More About Searching

Learning to be more efficient in searching by pre-indexing files.
Traversing the Web Hierarchy

Now that we know how to index the words from a string, we will use File::Find to perform this task on the entire web hierarchy. File::Find comes with the standard Perl distribution, and exports a subroutine named find. This subroutine takes a subroutine reference and a list of directories as arguments. It invokes the named subroutine (known as a “callback”) on every file it finds in the named directories. It is the subroutine's responsibility to open the file, retrieve its contents, and index it as necessary.

Listing 3 (see Resources) contains a simple program ( that traverses the web hierarchy, searches through the contents, and stores word frequency in the %index hash. The callback subroutine ignores files in any directory named .noindex, as well as any subdirectories of such directories. This is accomplished with another hash named %ignore_directory. It also ignores non-HTML files and removes HTML tags from the contents of each file before indexing the words it contains. Rather than removing the HTML tags altogether, turns them into whitespace. This means that two words separated by an HTML tag (but no whitespace) will not be jammed together, but will remain separate words.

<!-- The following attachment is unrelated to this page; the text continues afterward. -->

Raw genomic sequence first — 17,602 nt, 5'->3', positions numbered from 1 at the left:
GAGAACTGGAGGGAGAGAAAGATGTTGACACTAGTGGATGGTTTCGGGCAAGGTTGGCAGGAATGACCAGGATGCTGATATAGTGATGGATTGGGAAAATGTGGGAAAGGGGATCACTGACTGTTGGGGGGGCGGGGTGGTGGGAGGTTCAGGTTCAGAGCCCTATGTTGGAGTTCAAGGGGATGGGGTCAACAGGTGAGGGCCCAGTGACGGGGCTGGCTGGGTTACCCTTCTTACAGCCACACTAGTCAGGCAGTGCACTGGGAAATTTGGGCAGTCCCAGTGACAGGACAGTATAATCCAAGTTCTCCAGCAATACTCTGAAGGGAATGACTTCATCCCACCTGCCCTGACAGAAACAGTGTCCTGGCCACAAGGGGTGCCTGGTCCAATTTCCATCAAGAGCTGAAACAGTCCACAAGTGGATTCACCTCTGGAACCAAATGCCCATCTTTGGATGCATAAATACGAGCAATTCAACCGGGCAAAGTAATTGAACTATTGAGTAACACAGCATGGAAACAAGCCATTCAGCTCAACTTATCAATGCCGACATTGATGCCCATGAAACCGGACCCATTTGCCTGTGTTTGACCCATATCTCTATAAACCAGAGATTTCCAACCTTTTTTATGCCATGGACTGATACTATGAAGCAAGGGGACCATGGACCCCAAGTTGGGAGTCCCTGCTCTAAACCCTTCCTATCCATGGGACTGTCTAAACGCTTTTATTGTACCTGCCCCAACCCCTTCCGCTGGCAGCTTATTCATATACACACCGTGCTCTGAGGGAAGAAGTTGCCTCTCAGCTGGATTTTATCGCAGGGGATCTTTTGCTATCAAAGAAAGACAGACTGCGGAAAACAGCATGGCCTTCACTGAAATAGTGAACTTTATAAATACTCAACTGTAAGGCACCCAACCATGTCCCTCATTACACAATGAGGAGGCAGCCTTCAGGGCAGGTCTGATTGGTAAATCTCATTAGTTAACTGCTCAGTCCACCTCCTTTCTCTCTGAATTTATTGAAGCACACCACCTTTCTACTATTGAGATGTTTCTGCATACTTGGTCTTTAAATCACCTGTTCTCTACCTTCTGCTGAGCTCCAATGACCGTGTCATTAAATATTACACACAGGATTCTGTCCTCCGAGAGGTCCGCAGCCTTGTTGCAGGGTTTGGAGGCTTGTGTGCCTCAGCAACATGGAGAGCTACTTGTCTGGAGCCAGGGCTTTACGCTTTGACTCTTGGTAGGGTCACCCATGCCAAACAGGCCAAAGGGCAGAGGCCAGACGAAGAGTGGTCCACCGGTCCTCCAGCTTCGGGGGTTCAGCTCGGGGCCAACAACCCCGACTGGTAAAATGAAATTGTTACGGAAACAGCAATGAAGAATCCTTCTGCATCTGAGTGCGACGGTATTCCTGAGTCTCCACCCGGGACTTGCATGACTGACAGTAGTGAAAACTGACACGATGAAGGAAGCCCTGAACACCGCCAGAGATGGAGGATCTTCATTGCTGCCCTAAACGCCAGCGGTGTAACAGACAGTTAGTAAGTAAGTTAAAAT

To avoid problems with HTML entities such as >, & and other items needed for symbols and accented Latin characters, we use the HTML::Entities module. This module exports a decode_entities subroutine that turns the entities back into their regular characters. By running this and then removing the HTML tags, we are able to index a clean document containing only text.

While hashes are convenient and fast, they tend to consume a lot of memory. A hash that points to another hash consumes even more memory, and storing each individual word as a key in the primary hash means the memory usage will skyrocket even more. Running is thus not for the faint of heart or for computers without a significant amount of RAM. This particular version of caused my Linux system (with 72MB of RAM and another 64MB of swap) to run out of memory, particularly when piping the output through less.

Writing %index to Disk

While performs an admirable job of indexing the files in a web hierarchy, it does not write the information to disk. Once exits, all indexing information is lost forever.

The solution is clearly to write the index to disk. But how? The most obvious answer is to use a DBM file. DBM files are most easily described as an on-disk version of hashes. Each entry in a DBM file has a key and a value, both of which may be any character string. As with hashes, DBM files are optimized for speed, making them much faster to use than straight text files. There are several different kinds of DBM files out there, ranging from plain old DBM to the GNU Project's GDBM to Berkeley DB, which has gained quite a bit of popularity in the last few years partly as a result of its integration into Sendmail.